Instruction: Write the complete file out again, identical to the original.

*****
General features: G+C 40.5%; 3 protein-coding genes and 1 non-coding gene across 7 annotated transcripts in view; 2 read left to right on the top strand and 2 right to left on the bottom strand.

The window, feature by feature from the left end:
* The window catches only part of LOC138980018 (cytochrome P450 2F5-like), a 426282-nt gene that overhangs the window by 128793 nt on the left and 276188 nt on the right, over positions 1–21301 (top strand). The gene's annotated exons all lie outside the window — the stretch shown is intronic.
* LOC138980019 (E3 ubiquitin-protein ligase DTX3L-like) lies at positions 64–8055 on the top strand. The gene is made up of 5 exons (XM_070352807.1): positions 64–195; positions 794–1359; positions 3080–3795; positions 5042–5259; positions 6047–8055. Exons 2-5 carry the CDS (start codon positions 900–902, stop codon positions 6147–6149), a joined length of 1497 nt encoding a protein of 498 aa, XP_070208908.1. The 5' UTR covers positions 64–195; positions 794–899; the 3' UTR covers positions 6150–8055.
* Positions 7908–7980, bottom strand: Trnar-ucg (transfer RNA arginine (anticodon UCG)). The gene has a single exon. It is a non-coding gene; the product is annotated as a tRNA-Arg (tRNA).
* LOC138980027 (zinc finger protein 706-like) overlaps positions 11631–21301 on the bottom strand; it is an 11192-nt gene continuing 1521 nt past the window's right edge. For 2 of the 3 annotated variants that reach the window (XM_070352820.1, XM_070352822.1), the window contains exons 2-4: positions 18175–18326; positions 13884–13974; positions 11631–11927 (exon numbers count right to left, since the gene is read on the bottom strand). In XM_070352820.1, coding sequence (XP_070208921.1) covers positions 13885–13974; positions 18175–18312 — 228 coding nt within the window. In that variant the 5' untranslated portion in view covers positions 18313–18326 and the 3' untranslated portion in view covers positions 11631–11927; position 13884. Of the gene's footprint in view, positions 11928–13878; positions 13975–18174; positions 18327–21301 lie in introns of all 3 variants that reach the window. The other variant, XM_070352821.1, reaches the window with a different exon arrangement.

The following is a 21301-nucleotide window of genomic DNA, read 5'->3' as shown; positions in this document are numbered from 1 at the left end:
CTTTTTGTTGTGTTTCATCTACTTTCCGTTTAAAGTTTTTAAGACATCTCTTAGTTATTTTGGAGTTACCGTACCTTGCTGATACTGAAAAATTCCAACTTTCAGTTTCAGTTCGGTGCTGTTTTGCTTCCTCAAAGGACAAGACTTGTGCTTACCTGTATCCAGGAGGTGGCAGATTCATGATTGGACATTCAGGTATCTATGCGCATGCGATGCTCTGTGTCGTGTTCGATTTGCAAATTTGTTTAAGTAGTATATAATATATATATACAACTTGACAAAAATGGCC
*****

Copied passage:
General features: G+C 40.5%; 3 protein-coding genes and 1 non-coding gene across 7 annotated transcripts in view; 2 read left to right on the top strand and 2 right to left on the bottom strand.

The window, feature by feature from the left end:
* The window catches only part of LOC138980018 (cytochrome P450 2F5-like), a 426282-nt gene that overhangs the window by 128793 nt on the left and 276188 nt on the right, over positions 1–21301 (top strand). The gene's annotated exons all lie outside the window — the stretch shown is intronic.
* LOC138980019 (E3 ubiquitin-protein ligase DTX3L-like) lies at positions 64–8055 on the top strand. The gene is made up of 5 exons (XM_070352807.1): positions 64–195; positions 794–1359; positions 3080–3795; positions 5042–5259; positions 6047–8055. Exons 2-5 carry the CDS (start codon positions 900–902, stop codon positions 6147–6149), a joined length of 1497 nt encoding a protein of 498 aa, XP_070208908.1. The 5' UTR covers positions 64–195; positions 794–899; the 3' UTR covers positions 6150–8055.
* Positions 7908–7980, bottom strand: Trnar-ucg (transfer RNA arginine (anticodon UCG)). The gene has a single exon. It is a non-coding gene; the product is annotated as a tRNA-Arg (tRNA).
* LOC138980027 (zinc finger protein 706-like) overlaps positions 11631–21301 on the bottom strand; it is an 11192-nt gene continuing 1521 nt past the window's right edge. For 2 of the 3 annotated variants that reach the window (XM_070352820.1, XM_070352822.1), the window contains exons 2-4: positions 18175–18326; positions 13884–13974; positions 11631–11927 (exon numbers count right to left, since the gene is read on the bottom strand). In XM_070352820.1, coding sequence (XP_070208921.1) covers positions 13885–13974; positions 18175–18312 — 228 coding nt within the window. In that variant the 5' untranslated portion in view covers positions 18313–18326 and the 3' untranslated portion in view covers positions 11631–11927; position 13884. Of the gene's footprint in view, positions 11928–13878; positions 13975–18174; positions 18327–21301 lie in introns of all 3 variants that reach the window. The other variant, XM_070352821.1, reaches the window with a different exon arrangement.

The following is a 21301-nucleotide window of genomic DNA, read 5'->3' as shown; positions in this document are numbered from 1 at the left end:
CTTTTTGTTGTGTTTCATCTACTTTCCGTTTAAAGTTTTTAAGACATCTCTTAGTTATTTTGGAGTTACCGTACCTTGCTGATACTGAAAAATTCCAACTTTCAGTTTCAGTTCGGTGCTGTTTTGCTTCCTCAAAGGACAAGACTTGTGCTTACCTGTATCCAGGAGGTGGCAGATTCATGATTGGACATTCAGGTATCTATGCGCATGCGATGCTCTGTGTCGTGTTCGATTTGCAAATTTGTTTAAGTAGTATATAATATATATATACAACTTGACAAAAATGGCC